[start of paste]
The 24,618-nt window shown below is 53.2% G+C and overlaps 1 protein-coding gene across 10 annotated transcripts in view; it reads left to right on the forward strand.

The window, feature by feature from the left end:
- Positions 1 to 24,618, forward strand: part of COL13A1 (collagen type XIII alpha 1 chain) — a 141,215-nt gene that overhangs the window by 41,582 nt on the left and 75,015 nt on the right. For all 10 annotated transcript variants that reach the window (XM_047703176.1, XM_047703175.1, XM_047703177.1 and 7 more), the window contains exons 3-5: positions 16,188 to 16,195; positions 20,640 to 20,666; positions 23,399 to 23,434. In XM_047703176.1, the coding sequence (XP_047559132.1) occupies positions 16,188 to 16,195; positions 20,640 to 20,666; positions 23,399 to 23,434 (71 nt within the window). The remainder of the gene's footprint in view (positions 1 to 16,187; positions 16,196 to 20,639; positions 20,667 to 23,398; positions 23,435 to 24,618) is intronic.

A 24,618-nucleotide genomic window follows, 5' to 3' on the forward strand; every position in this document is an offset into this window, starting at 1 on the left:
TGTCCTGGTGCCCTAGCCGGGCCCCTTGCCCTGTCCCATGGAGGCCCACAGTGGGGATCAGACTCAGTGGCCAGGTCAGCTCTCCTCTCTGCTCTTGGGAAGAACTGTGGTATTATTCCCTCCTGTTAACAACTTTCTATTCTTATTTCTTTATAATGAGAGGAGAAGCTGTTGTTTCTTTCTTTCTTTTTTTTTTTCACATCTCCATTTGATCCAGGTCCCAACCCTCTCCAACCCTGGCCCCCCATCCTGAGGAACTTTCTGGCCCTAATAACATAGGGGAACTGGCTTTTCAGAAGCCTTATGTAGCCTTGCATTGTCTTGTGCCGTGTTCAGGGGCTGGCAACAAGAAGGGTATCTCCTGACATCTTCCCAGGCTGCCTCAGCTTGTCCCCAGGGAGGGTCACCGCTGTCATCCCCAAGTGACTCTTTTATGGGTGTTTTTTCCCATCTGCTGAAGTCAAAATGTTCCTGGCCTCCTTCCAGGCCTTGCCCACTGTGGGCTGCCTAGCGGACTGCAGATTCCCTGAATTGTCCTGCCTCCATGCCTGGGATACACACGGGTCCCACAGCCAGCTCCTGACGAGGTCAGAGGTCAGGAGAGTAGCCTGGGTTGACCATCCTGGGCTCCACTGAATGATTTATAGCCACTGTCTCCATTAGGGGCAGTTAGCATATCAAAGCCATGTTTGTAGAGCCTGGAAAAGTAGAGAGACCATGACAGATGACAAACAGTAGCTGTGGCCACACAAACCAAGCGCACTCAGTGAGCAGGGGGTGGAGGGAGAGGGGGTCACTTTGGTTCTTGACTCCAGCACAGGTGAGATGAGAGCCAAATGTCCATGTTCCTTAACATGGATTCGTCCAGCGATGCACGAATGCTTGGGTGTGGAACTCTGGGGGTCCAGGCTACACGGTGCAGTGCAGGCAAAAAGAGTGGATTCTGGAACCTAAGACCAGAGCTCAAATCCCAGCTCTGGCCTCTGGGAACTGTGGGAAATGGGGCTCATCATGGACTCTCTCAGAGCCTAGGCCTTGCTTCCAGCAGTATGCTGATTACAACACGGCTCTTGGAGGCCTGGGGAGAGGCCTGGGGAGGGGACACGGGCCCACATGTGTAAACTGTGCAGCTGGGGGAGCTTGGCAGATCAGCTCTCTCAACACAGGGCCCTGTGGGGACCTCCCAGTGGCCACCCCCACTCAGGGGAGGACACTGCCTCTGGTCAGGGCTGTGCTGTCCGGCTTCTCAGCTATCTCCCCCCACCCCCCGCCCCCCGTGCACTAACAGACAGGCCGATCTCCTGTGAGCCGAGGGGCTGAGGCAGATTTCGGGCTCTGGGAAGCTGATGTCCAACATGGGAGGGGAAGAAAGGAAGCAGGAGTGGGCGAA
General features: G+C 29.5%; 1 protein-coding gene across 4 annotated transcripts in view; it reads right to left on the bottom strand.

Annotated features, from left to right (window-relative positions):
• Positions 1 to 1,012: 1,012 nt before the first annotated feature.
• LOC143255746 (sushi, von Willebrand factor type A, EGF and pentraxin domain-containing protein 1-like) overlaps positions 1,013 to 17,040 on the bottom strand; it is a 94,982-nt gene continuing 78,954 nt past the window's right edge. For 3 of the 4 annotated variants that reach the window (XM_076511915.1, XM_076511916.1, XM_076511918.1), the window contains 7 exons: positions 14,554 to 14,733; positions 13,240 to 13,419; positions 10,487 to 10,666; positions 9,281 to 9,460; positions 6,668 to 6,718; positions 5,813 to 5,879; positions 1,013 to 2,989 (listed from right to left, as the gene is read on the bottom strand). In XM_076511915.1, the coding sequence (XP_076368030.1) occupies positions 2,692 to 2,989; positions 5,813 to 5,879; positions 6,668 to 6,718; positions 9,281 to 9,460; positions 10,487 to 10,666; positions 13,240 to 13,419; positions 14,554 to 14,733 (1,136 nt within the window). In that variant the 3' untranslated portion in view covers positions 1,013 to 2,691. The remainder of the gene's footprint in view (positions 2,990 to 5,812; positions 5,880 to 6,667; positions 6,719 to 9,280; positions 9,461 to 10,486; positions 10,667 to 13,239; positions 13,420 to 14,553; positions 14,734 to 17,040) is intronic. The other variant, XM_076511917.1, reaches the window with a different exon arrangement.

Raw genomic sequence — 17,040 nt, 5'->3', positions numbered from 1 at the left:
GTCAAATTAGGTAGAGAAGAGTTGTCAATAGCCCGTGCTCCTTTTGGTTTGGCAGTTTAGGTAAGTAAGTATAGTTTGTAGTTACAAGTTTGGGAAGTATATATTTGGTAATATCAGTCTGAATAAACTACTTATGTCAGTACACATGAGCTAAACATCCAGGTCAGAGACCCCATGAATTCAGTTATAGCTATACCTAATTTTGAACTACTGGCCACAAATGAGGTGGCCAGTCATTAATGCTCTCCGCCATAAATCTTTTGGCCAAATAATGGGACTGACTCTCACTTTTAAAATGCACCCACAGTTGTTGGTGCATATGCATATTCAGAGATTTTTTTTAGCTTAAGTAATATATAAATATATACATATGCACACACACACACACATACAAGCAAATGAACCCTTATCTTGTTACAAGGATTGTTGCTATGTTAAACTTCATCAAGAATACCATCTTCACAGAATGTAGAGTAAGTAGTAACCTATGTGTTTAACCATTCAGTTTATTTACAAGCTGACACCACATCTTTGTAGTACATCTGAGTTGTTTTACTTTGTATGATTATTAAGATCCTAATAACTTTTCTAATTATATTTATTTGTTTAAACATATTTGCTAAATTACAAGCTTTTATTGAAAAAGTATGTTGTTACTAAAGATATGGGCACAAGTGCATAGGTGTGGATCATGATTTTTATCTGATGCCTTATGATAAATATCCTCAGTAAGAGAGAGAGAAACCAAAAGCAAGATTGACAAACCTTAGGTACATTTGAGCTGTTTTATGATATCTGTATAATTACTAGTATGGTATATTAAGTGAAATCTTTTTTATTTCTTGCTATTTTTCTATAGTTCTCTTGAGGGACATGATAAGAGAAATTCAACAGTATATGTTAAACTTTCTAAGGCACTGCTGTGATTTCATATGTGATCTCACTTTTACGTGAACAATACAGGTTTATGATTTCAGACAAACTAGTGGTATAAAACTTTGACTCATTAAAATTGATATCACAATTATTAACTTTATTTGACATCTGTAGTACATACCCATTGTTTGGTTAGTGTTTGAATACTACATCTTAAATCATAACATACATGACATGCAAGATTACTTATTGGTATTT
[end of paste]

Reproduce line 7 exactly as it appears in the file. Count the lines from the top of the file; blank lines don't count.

Annotated features, from left to right (window-relative positions):